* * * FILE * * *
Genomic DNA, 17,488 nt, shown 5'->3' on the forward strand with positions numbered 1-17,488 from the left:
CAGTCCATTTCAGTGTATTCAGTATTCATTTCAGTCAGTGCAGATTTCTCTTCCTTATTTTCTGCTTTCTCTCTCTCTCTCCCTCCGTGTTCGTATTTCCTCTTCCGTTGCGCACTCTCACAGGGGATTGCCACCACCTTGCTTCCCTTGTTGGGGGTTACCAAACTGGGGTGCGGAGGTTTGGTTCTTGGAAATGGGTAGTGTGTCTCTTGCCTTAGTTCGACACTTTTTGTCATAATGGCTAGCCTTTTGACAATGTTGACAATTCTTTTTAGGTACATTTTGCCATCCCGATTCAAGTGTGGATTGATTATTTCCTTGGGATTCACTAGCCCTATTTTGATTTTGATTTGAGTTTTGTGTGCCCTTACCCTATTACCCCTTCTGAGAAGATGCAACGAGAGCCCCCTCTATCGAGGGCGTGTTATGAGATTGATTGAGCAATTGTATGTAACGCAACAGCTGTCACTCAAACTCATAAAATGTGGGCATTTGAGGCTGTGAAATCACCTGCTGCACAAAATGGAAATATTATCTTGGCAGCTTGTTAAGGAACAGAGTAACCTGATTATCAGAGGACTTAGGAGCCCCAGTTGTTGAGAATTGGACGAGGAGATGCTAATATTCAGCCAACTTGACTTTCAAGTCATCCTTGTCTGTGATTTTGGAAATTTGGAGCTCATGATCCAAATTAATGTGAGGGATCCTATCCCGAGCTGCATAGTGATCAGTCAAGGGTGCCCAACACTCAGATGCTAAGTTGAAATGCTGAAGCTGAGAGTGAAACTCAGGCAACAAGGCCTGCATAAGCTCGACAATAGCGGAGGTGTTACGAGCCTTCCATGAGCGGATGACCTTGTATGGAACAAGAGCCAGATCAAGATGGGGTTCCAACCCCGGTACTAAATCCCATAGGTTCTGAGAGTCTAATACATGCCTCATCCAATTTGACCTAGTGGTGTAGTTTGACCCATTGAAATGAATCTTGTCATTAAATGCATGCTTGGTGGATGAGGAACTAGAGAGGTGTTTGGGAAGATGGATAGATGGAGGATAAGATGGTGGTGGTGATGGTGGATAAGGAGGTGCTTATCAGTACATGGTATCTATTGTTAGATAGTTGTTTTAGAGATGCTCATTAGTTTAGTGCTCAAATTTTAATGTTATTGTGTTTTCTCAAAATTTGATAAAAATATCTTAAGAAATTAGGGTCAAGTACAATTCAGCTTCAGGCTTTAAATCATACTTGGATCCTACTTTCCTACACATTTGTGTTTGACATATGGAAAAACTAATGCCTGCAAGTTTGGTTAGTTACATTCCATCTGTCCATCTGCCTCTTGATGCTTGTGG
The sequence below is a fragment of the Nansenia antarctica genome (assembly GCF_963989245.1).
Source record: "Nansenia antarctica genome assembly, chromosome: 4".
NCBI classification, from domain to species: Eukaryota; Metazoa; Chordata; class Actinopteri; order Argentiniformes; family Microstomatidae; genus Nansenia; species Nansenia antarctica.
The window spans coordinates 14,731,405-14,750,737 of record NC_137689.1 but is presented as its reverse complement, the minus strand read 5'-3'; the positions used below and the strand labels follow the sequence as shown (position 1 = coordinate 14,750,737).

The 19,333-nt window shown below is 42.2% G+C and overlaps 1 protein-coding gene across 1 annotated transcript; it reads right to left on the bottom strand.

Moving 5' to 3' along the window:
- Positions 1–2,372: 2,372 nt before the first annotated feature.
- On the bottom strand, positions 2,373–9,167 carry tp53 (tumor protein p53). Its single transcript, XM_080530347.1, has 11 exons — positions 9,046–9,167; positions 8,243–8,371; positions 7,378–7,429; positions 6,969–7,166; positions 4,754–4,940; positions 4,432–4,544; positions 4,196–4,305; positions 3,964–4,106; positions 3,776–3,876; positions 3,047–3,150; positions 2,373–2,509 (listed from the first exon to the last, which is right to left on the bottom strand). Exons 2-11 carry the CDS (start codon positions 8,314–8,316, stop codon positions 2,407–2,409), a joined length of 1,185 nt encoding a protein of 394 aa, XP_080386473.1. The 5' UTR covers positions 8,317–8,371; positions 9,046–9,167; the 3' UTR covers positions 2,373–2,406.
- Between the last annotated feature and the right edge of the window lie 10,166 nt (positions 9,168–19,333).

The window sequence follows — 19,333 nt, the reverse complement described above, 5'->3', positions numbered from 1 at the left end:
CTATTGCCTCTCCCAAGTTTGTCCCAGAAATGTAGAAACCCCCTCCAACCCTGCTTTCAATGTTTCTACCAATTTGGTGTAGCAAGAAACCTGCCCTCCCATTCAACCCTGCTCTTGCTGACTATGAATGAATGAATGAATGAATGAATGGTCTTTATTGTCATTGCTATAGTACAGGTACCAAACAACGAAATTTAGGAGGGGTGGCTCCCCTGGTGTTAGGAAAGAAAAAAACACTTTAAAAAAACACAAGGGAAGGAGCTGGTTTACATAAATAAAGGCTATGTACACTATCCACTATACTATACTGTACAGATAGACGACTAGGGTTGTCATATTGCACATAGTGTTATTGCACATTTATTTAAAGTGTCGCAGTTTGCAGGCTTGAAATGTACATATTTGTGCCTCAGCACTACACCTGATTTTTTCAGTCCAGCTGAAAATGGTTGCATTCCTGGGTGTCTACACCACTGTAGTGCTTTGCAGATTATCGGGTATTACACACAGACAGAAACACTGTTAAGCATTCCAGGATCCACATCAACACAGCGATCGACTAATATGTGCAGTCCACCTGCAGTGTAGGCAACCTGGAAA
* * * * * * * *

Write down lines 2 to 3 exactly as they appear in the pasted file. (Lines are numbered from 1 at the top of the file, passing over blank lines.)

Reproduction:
CAGTCCATTTCAGTGTATTCAGTATTCATTTCAGTCAGTGCAGATTTCTCTTCCTTATTTTCTGCTTTCTCTCTCTCTCTCCCTCCGTGTTCGTATTTCCTCTTCCGTTGCGCACTCTCACAGGGGATTGCCACCACCTTGCTTCCCTTGTTGGGGGTTACCAAACTGGGGTGCGGAGGTTTGGTTCTTGGAAATGGGTAGTGTGTCTCTTGCCTTAGTTCGACACTTTTTGTCATAATGGCTAGCCTTTTGACAATGTTGACAATTCTTTTTAGGTACATTTTGCCATCCCGATTCAAGTGTGGATTGATTATTTCCTTGGGATTCACTAGCCCTATTTTGATTTTGATTTGAGTTTTGTGTGCCCTTACCCTATTACCCCTTCTGAGAAGATGCAACGAGAGCCCCCTCTATCGAGGGCGTGTTATGAGATTGATTGAGCAATTGTATGTAACGCAACAGCTGTCACTCAAACTCATAAAATGTGGGCATTTGAGGCTGTGAAATCACCTGCTGCACAAAATGGAAATATTATCTTGGCAGCTTGTTAAGGAACAGAGTAACCTGATTATCAGAGGACTTAGGAGCCCCAGTTGTTGAGAATTGGACGAGGAGATGCTAATATTCAGCCAACTTGACTTTCAAGTCATCCTTGTCTGTGATTTTGGAAATTTGGAGCTCATGATCCAAATTAATGTGAGGGATCCTATCCCGAGCTGCATAGTGATCAGTCAAGGGTGCCCAACACTCAGATGCTAAGTTGAAATGCTGAAGCTGAGAGTGAAACTCAGGCAACAAGGCCTGCATAAGCTCGACAATAGCGGAGGTGTTACGAGCCTTCCATGAGCGGATGACCTTGTATGGAACAAGAGCCAGATCAAGATGGGGTTCCAACCCCGGTACTAAATCCCATAGGTTCTGAGAGTCTAATACATGCCTCATCCAATTTGACCTAGTGGTGTAGTTTGACCCATTGAAATGAATCTTGTCATTAAATGCATGCTTGGTGGATGAGGAACTAGAGAGGTGTTTGGGAAGATGGATAGATGGAGGATAAGATGGTGGTGGTGATGGTGGATAAGGAGGTGCTTATCAGTACATGGTATCTATTGTTAGATAGTTGTTTTAGAGATGCTCATTAGTTTAGTGCTCAAATTTTAATGTTATTGTGTTTTCTCAAAATTTGATAAAAATATCTTAAGAAATTAGGGTCAAGTACAATTCAGCTTCAGGCTTTAAATCATACTTGGATCCTACTTTCCTACACATTTGTGTTTGACATATGGAAAAACTAATGCCTGCAAGTTTGGTTAGTTACATTCCATCTGTCCATCTGCCTCTTGATGCTTGTGG
The sequence below is a fragment of the Nansenia antarctica genome (assembly GCF_963989245.1).